The Key Question

In most situations—especially if you’ve been running a business—there would be many factors relevant to choosing between Chapter 7 and 13 other than ones dealing with income taxes. But as far as taxes are concerned, the choice comes down to this key, practical question:

Would the amount of tax that you would continue to owe after completing a Chapter 7 case be manageable enough so that you could reliably make reasonable payments to the IRS and/or the ODR in order to be able to satisfy that tax debt within a sensible time period?

If the answer is yes, then file a Chapter 7 case and deal with the taxing authorities to pay off the surviving tax debt after and outside the bankruptcy case (assuming that there aren’t other reasons pointing you towards Chapter 13). If the answer that key question is no, then file a Chapter 13 case to handle those taxes more safely, more flexibly, more aggressively.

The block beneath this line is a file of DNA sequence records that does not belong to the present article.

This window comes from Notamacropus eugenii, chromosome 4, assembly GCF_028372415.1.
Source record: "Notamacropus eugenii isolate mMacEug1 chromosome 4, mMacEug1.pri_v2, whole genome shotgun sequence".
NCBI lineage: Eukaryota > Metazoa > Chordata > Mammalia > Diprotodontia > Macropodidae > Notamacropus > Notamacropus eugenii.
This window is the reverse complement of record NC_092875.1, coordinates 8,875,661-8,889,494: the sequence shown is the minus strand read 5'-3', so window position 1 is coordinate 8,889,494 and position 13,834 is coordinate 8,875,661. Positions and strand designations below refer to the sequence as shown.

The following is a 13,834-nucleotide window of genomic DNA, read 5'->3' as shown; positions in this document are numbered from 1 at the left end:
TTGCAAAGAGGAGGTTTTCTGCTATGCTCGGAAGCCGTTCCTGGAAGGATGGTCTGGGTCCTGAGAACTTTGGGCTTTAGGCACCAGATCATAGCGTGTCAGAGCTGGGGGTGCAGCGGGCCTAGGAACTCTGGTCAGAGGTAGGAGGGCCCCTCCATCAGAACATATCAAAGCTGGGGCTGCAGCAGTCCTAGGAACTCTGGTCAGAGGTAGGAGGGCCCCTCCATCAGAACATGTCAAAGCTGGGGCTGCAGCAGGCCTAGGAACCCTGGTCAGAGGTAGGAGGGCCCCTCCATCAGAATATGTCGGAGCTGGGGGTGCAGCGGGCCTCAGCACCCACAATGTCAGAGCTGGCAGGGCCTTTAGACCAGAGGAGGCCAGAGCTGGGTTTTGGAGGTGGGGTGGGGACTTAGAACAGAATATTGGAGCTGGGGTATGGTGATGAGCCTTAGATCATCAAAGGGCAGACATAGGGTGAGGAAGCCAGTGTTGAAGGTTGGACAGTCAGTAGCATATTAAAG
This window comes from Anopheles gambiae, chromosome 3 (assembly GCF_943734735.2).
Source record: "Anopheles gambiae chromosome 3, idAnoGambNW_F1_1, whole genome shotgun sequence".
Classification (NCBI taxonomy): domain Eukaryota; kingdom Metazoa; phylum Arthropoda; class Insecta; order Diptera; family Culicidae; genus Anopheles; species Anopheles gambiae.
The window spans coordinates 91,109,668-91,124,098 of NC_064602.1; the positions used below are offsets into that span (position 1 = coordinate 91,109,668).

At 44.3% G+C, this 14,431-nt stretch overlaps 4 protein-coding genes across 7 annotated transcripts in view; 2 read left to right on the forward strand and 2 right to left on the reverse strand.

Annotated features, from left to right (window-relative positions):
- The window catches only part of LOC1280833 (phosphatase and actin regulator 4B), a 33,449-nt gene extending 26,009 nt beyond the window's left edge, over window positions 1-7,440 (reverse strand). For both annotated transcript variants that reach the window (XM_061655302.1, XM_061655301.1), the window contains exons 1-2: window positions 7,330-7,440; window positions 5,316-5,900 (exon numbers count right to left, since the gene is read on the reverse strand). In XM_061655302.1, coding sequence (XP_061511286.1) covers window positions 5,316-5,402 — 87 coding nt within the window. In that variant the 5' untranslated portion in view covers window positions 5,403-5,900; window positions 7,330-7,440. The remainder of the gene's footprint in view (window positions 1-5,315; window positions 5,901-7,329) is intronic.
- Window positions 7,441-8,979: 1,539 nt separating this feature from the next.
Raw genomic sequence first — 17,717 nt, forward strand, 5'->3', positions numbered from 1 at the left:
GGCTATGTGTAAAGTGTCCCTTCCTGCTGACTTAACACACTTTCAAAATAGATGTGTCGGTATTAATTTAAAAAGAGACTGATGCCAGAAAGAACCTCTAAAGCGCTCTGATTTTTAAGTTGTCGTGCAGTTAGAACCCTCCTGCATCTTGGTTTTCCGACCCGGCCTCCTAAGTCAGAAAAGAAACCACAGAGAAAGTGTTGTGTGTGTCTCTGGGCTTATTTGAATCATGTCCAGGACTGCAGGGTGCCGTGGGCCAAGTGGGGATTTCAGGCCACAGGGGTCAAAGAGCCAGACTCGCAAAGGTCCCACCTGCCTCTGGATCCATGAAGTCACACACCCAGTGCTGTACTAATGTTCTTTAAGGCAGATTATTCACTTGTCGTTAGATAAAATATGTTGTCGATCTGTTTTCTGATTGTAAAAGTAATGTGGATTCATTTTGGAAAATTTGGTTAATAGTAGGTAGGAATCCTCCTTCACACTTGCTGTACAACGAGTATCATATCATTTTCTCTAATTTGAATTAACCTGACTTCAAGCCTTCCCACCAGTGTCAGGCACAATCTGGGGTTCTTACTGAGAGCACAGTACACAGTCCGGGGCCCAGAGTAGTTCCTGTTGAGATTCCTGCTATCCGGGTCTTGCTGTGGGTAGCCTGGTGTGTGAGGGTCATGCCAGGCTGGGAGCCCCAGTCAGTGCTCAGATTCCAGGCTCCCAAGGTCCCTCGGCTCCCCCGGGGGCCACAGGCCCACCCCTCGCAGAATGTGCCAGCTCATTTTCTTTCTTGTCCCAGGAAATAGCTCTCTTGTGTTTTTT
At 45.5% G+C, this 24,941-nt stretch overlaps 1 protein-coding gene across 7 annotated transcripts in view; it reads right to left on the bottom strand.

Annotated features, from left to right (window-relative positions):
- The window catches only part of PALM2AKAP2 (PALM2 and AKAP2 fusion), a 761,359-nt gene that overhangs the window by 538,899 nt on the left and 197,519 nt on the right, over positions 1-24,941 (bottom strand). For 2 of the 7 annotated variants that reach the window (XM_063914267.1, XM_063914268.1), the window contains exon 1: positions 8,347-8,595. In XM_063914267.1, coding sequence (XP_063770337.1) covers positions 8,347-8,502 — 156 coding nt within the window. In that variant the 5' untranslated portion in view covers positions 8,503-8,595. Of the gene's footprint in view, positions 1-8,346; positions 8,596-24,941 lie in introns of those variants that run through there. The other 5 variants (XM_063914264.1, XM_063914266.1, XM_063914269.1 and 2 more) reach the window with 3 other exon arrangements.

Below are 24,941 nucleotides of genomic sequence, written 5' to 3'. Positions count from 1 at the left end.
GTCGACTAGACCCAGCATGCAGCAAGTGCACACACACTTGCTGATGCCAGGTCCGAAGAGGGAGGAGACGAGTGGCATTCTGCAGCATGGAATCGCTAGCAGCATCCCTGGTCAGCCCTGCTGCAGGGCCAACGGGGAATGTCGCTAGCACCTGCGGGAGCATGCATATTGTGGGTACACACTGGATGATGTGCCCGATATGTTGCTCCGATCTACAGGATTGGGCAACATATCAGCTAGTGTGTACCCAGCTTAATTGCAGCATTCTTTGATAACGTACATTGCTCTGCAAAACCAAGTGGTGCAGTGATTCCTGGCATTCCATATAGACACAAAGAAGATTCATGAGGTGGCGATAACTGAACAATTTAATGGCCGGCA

Helping to Answer that Question

Chapter 7 is likely the better option if you don’t need the extra benefits and long-term protection that comes with Chapter 13. Once a Chapter 7 case is done—usually only about three to four months after it is filed—the IRS/ODR can resume collecting on any taxes that were not discharged. So a Chapter 7 only makes sense if you can make arrangements with the IRS/ODR to enter into a monthly payment plan before any collection activity begins. And such a payment plan is only sensible if the monthly payment amount is reasonable, if you have good reason to be confident that you will be able to pay them consistently, and if the length of the repayment period does not drag out so long that the accruing interest and penalties get too large.